Whiteness at the margins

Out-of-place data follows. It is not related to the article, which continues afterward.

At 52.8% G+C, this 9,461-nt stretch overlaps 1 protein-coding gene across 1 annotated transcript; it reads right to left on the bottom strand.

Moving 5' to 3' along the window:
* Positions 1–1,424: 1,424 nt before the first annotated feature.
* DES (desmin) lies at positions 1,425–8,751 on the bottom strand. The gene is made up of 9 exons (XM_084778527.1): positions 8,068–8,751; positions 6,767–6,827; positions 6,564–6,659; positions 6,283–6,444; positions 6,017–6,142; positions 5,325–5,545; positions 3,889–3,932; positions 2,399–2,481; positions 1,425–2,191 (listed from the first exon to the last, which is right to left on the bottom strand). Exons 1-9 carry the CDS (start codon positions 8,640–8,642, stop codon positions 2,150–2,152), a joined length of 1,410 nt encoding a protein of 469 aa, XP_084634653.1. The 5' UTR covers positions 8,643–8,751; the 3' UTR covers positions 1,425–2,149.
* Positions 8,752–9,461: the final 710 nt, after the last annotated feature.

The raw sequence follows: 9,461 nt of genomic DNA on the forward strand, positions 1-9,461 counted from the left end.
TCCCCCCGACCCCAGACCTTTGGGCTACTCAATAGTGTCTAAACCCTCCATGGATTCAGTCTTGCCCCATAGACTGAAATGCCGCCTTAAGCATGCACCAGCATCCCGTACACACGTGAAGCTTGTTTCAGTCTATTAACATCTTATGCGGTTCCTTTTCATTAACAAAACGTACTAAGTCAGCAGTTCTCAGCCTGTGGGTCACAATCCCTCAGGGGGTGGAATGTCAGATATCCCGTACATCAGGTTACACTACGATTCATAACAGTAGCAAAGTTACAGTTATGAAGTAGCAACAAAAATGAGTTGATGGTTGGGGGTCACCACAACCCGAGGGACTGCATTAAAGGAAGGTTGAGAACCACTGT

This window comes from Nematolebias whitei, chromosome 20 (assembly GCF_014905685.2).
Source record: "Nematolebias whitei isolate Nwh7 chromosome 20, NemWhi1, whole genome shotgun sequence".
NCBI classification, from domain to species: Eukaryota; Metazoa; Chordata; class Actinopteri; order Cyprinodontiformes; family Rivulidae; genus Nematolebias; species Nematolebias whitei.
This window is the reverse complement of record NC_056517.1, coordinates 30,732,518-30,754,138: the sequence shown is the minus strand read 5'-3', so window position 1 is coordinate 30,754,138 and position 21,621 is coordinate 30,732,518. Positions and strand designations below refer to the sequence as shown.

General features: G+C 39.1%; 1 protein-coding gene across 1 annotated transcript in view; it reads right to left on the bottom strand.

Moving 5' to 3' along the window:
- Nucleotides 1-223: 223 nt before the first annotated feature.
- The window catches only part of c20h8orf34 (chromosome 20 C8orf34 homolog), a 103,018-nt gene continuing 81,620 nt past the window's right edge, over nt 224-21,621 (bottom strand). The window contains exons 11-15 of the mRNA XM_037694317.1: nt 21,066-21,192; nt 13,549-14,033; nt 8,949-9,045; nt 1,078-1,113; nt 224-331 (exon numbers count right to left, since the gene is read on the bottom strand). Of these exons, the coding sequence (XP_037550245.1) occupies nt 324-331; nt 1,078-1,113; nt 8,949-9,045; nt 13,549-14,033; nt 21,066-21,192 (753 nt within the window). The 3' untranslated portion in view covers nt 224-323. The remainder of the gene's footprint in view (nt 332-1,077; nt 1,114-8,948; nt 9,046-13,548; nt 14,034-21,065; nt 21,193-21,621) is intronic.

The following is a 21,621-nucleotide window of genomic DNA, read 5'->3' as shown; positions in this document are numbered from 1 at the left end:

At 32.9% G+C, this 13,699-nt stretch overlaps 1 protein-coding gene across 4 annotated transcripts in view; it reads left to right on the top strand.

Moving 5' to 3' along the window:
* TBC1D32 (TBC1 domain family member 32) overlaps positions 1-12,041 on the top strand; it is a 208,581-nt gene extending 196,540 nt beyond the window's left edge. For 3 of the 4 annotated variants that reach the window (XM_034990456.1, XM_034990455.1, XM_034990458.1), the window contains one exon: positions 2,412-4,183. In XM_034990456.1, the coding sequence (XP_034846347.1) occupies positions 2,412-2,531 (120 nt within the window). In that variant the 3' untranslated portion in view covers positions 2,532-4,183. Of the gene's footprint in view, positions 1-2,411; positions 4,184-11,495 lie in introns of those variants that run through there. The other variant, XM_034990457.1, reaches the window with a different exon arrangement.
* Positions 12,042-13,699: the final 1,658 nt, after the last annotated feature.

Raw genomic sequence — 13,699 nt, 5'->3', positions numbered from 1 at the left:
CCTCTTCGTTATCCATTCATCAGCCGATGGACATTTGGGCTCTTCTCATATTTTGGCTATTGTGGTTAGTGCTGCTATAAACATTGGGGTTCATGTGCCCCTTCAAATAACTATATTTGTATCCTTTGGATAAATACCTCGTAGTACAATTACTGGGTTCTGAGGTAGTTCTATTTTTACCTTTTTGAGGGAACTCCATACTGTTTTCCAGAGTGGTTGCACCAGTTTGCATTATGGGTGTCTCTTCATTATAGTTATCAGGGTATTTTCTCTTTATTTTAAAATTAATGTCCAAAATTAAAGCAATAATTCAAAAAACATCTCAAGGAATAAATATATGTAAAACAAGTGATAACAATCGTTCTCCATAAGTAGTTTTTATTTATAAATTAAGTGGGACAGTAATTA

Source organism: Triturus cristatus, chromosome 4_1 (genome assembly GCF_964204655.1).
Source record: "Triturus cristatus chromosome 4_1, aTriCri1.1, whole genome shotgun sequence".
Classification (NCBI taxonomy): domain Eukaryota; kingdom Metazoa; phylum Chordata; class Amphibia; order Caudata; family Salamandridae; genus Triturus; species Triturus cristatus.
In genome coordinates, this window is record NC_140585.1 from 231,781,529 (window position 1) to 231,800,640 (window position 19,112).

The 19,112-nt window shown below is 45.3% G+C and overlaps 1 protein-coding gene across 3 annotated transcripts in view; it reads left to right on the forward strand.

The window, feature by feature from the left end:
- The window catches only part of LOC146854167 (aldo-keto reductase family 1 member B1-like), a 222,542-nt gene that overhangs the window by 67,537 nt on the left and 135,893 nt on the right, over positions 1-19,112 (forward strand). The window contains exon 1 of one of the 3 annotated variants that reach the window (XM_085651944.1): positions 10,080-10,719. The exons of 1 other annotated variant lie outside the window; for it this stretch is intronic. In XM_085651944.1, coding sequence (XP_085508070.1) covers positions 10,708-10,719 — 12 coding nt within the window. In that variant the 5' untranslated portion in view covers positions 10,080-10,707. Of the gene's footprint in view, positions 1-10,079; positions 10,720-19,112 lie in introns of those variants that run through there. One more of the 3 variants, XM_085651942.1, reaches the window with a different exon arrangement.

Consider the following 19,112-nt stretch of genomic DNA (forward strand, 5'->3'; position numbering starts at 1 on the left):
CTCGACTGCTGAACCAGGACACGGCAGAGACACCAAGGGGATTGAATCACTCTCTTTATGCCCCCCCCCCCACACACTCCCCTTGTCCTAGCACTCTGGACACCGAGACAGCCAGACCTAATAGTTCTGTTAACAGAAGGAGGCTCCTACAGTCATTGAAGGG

In chapter 4 I argued that one of the borders of whiteness is placed between the dominant and subordinate groups within the nominally ‘white’ collectivity. This historically contingent practice has been studied in the greatest depth by the American labour historians whose work we discussed in the previous chapter, and will look at again in the next, in relation to the Catholic Irish in America. The argument I drew from this was that not being white (i.e. being ‘inbetween’ to use Barrett and Roediger’s terminology) is not supposed to be an equivalent of being Black, Asian, First Australian, Indigena, etc. So this intermediate zone of ‘inbetween-ness’, if you like, highlights the qualifications required to be considered approximate to the dominant culture at a given moment. It is a space of peripherality, of being marginal to the dominant culture. However, there are margins and there are margins. Being a member of an ‘inbetween’ group (two examples of which we shall look at below) is not the same type of peripherality as that experienced by groups categorised as neither white nor ‘inbetween’. The members of ‘inbetween’ groups have the option of identifying as white, either as a medium to long-term goal or as a common practice in the present, when the context is such that the border between white and non-white is the most important. This is a thorny and nuanced argument to make. I have already attempted to start the ball rolling by identifying class as a significant arena for quasi-racialised distinctions. Here, I will try to establish the argument about marginal Whites in relation to Jews and Travellers/ Gypsies. This is not going to be an exhaustive and sweeping historical analysis of anti-semitism and anti-nomadism. The object is to indicate how each group has been positioned as marginal to dominant cultures, as not-quite-white.